I run my eko 60 like a eko 40 with only 1 fan and 1 nozzle I have 1000 gal storage closed system.


    Thank you,
    Rob
  21. ewdudley

    ewdudley Minister of Fire

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    Check out the pressure-drop-vs-flow-rate table in this pdf:

    http://www.viega.net/xbcr/en-us/TDPF0810FostaPEX.pdf

    You can see that for any given size of pipe the pressure drop per foot doesn't amount to much at low gpm, but after a certain point it's like running a Volvo 240 at Daytona: you can go from half throttle to full throttle and all that happens is it gets hotter and makes more noise with little gain in speed.

    So for 17 gpm through 300 ft of 1" pex you'd see a pressure drop of 300 * 0.166 psi = 49.8 psi. So you need a pump that can deliver 17 gpm at 49.8 psi pressure drop (yikes). Or thirty Taco 007 pumps in series would also work.

    But if you can live with a deltaT of 50degF, boiler output of 150,000 btu per hour, you'd only need 6 gpm or so, which would only be a pressure drop of 300 * 0.024 psi = 7.2 psi, which could be handled by two Taco 008 pumps in series.

    You probably need to dig out some pump curve graphs for candidate pumps so you can see what gpm a given pump can deliver at a given pressure drop.

    --ewd
  22. heaterman

    heaterman Minister of Fire

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    This is maybe already on here somewhere but is your storage by the EKO or at the end of the 150' run?
  23. taxidermist

    taxidermist Minister of Fire

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    Its @ the end of the run
  24. taxidermist

    taxidermist Minister of Fire

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    Here is some numbers that north woodsman did for me a few years ago....

    Taxidermist,

    It was my pleasure helping you out with the calculations (believe it or not, I actually enjoy doing the math !! !! )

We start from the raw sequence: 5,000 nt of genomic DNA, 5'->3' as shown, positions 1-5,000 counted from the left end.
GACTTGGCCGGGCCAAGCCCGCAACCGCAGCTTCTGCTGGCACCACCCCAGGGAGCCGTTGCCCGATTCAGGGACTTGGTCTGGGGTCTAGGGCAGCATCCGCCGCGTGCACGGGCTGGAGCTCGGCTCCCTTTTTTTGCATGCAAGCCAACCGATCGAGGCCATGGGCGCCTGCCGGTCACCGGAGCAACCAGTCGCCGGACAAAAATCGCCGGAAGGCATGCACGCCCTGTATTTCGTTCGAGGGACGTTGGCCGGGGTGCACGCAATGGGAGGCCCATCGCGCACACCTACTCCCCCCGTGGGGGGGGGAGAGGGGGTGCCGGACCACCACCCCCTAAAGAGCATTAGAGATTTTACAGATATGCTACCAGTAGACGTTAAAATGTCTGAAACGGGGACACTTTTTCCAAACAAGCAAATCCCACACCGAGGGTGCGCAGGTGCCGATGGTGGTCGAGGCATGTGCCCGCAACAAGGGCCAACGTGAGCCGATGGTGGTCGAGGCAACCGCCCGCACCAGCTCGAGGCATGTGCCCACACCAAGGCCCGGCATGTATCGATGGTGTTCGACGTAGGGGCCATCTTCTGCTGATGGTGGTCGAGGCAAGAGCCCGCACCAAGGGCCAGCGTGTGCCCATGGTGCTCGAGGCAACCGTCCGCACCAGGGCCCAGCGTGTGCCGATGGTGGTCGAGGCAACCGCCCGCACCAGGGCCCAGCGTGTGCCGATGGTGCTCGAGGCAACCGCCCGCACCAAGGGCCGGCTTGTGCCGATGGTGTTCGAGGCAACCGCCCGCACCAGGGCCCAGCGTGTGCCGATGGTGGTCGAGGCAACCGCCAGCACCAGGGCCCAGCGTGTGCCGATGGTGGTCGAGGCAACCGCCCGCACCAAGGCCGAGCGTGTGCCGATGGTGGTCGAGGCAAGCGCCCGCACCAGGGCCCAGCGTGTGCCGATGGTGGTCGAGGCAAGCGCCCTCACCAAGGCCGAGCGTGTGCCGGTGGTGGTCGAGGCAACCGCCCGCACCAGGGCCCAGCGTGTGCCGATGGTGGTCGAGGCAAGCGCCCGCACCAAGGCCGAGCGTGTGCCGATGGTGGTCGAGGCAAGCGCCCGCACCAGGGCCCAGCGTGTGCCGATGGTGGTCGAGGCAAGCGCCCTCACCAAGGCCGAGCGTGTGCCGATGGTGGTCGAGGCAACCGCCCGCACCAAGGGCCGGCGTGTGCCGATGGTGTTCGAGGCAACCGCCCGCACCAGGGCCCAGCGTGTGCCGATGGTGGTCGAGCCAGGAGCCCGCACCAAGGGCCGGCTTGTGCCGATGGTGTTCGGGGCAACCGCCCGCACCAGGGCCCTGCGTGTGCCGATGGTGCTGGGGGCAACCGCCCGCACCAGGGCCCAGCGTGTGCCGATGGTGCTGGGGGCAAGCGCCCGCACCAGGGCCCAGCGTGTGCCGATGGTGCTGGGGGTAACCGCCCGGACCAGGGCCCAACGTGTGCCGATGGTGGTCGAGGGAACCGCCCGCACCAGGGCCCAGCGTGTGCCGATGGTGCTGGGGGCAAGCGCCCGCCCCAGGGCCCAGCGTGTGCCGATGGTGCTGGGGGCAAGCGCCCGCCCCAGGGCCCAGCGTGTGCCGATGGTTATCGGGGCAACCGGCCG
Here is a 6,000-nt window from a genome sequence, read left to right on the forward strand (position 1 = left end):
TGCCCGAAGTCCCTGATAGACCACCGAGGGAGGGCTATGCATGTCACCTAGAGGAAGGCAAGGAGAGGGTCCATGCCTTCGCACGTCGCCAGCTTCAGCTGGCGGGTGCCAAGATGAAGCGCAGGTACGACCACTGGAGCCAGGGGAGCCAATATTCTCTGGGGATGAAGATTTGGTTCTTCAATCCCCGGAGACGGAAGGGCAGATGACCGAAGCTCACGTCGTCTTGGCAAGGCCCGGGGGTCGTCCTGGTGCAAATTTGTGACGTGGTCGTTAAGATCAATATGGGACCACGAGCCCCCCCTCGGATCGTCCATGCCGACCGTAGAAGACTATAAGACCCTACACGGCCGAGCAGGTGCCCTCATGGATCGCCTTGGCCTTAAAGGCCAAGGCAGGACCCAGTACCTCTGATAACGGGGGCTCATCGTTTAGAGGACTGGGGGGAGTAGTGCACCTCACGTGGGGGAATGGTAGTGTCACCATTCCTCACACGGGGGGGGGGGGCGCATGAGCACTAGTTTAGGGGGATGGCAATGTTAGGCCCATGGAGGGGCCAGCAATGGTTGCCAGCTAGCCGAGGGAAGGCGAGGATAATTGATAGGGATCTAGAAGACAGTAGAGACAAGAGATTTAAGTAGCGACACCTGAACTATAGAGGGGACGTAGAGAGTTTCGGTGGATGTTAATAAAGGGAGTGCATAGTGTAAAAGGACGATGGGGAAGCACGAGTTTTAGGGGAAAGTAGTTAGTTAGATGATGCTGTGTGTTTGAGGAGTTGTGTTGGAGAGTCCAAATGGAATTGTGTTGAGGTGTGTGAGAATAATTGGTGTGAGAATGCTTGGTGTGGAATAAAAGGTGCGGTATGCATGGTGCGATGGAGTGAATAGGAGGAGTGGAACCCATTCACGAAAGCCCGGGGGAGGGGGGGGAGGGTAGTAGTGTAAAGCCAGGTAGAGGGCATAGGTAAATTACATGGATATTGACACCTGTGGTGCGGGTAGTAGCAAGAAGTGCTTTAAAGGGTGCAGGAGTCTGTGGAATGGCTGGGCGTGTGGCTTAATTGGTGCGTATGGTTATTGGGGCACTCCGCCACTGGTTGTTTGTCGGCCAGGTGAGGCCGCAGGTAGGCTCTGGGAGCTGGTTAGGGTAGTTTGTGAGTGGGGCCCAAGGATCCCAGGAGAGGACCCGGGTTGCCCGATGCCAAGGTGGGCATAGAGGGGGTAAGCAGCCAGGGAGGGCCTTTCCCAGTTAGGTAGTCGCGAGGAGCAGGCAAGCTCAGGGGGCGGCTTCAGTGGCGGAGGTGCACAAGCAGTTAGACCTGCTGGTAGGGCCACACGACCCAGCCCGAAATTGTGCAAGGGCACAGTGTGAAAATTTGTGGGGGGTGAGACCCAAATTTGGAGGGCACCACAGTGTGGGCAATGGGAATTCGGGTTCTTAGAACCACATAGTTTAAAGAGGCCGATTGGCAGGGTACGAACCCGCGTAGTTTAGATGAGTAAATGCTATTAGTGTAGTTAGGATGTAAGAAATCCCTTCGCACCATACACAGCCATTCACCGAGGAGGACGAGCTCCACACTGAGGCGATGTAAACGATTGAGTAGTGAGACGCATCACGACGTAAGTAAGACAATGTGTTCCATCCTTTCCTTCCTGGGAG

However, I wanted to clarify one of the figures you posted:

    13.6 GPM @ 77 ft. of head is not actually correct for your EKO60.

    The correct number is actually 20 GPM due to your boiler being an EKO60 which is rated at 206,000 BTU/HR and not an EKO40 as I originally thought and calculated for.

    206,000 / (500 x 20) =20.6 GPM

    Also, below are the assumtions and calculations that I used in determining this pump sizing:

    PUMP CALCULATION FOR EKO60 SYSTEM

    01.17.09

    QTY ITEM DESCRIPTION

    348" 1" Pex 348

    38" 1" Black Pipe 38

    13" 1-1/2" Black Pipe 13

    8 1-1/2" BP elbows x 4.03 32.24

    6 1-1/2" BP tees x 2.68 16.08

    6 1-1/2" ball valves x 6.50 39

    2 1" Shark Bite elbows x 2.62 5.24

    8 1" BP elbows x 2.62 20.96

    7 1" BP tees x 1.75 12.25

    2 1" Ball Valves x 1.80 3.6

    1 1-1/2" Danfoss loading valve 16.4

    TOTAL (Equiv. length pipe) 544.77

    HL= k x c x L x (f1.75) where:

    k=0.00223 (1" Pex) x 348" = .776

    k=0.00036 (1.5" Pex) x 348" =.12528

    k=0.0001(2" Pex) x 348"= =.0348

    (notice this # drops significantly due to the larger diameter Pex, 1" dia. = .785 in2 area,

    1.5" Pex =1.76 in2 area, 2" Pex =3.14 in2 area- more than double !! !! )

    k=0.000845 (1" copper/black pipe?) x 38" = .032

    k=0.000146 (1.5" copper/black pipe?) x 13" = .002

    c=.933 (water @ 180 degree)

    L = 545 (equiv. length of piping circuit)